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Indiana governor approves changes to state’s religious freedom law

Indiana Gov. Mike Pence approved changes today to a religious freedom law that recently came under fire due to the belief that the new rules would allow businesses to discriminate against LGBT customers under the protection of religious belief.

Republican leaders in the Indiana legislature announced earlier Thursday a proposal aiming to clarify the state’s controversial law.

At a news conference on Thursday, Indiana House Speaker Brian Bosma and state Senate President Pro Tem David Long unveiled new language that would alter Indiana’s Religious Freedom Restoration Act to prevent state businesses from refusing service to gay and lesbian customers.

“What was intended as a message of inclusion was interpreted as a message of exclusion, especially for the LGBT community,” Bosma said. “Nothing could have been further from the truth, but it was clear the perception had to be addressed.”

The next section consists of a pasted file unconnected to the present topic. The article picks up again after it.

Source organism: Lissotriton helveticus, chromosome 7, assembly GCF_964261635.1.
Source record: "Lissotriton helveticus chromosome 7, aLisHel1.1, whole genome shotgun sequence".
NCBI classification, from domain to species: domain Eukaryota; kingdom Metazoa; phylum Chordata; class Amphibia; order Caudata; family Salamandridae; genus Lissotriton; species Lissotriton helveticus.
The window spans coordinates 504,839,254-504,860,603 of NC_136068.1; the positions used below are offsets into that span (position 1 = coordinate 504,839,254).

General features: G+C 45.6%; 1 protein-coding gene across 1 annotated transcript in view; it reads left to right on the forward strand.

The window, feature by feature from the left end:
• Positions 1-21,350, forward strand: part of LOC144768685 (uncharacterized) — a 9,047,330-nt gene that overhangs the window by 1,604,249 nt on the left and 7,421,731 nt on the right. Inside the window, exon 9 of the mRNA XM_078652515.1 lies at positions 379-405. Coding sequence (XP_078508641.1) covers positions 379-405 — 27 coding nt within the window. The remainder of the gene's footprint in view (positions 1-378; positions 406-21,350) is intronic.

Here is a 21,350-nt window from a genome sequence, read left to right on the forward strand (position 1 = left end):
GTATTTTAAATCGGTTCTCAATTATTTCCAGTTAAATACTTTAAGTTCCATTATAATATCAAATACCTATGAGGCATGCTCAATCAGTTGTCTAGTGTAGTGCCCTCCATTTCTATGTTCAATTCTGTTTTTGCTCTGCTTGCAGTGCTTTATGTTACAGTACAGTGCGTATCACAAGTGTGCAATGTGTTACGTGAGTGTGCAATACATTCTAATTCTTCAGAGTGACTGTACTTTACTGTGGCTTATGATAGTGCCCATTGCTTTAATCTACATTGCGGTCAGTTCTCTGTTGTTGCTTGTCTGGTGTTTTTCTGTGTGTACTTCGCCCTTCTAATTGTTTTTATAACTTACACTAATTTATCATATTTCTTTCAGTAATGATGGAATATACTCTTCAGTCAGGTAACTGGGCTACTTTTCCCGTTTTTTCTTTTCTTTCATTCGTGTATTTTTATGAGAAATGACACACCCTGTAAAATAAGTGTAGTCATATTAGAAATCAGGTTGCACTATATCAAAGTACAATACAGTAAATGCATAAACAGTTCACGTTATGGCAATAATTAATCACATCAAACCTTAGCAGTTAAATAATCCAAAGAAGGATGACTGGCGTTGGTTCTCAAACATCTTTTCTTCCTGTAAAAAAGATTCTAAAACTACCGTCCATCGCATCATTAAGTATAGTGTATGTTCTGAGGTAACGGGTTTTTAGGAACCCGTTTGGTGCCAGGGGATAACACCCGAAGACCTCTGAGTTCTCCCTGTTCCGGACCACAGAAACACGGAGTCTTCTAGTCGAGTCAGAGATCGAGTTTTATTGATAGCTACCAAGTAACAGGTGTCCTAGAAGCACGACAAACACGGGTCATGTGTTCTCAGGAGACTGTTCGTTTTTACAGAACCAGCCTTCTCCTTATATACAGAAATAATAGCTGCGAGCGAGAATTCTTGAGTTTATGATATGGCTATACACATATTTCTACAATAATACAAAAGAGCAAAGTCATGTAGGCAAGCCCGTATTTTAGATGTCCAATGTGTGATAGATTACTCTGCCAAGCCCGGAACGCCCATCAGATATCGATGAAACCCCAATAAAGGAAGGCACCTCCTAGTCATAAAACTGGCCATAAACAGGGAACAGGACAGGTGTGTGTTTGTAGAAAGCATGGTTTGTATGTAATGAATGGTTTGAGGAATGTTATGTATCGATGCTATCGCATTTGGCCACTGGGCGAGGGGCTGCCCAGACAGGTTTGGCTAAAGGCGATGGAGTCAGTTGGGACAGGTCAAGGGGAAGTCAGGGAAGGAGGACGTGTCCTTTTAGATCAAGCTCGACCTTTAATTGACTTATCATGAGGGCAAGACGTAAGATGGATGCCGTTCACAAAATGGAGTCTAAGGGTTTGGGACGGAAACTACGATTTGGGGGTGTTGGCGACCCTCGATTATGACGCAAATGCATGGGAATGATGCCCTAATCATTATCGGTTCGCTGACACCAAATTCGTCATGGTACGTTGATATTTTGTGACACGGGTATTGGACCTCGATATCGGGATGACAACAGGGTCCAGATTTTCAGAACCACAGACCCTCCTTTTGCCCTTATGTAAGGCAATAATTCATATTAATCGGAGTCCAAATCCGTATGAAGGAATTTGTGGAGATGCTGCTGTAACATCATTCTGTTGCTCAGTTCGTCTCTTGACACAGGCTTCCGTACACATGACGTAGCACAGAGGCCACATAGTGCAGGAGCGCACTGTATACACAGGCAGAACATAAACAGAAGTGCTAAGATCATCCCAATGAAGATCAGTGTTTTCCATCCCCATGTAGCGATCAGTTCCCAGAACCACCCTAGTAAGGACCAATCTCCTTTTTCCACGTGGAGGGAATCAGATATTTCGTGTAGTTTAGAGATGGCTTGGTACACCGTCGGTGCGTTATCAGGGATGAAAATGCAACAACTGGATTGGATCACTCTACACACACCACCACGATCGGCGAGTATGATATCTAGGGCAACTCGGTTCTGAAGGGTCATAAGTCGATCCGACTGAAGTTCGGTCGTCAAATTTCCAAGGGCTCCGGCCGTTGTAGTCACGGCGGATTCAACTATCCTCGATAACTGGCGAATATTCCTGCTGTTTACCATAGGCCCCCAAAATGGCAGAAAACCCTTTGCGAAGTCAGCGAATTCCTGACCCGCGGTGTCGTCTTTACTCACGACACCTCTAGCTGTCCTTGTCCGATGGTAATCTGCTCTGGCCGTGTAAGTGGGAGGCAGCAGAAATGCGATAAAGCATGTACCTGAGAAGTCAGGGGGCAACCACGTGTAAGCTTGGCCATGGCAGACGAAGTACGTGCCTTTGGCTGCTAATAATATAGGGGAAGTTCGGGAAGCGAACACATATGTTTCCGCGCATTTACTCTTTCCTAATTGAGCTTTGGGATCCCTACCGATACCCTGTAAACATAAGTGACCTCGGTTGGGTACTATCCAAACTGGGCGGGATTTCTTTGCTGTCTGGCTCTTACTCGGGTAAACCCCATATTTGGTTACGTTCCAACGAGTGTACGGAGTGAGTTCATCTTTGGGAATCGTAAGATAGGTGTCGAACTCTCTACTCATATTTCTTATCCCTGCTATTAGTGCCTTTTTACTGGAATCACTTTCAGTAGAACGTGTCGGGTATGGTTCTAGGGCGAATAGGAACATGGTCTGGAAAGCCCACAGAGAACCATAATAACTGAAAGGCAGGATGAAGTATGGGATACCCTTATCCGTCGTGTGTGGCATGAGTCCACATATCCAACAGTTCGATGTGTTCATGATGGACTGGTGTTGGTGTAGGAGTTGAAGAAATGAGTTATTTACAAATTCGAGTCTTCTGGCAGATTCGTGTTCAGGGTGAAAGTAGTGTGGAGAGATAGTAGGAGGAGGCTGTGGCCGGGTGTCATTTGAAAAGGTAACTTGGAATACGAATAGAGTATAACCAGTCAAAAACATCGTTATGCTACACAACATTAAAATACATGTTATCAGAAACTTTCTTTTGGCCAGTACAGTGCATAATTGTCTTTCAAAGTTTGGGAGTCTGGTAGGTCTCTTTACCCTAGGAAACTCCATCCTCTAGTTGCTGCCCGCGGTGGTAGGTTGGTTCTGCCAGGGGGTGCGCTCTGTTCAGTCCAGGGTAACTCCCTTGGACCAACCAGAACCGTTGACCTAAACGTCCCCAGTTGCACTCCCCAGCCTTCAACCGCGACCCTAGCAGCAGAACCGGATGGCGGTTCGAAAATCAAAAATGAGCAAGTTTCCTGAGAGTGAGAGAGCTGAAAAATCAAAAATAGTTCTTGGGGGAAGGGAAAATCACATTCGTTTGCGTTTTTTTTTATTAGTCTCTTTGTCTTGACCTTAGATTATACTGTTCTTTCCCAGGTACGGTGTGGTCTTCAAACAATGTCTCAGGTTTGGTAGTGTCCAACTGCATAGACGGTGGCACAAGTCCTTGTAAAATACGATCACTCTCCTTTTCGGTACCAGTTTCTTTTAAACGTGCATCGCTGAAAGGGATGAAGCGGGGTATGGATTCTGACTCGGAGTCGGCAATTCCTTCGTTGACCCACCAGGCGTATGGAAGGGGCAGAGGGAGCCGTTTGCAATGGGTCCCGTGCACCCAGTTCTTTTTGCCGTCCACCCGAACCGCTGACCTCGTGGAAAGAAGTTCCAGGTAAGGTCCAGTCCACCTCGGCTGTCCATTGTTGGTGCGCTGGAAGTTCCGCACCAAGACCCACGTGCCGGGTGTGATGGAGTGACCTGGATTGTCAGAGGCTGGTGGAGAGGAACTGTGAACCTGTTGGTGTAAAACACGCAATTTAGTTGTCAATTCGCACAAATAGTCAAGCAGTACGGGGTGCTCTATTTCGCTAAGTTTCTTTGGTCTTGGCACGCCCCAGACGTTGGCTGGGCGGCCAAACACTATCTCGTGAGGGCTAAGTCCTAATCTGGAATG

The clarifications, Long added, would “unequivocably state that [Indiana’s religious freedom] law does not and will not be able to discriminate against anyone, anywhere at any time.”

The original legislation has been subjected to intense scrutiny, increasingly so since it was signed into law by Indiana Gov. Mike Pence last week. Several states have banned government-funded travel to Indiana, while several businesses and performers have launched boycotts. Though Pence has continued to defend the legislation — stating that the law’s “perception problem” could be attributed to being “grossly mischaracterized” by the media — he welcomed the chance to sign any amendments to clarify the law.

The bill would had to pass both houses of Indiana’s legislature before it reached the governor’s desk.

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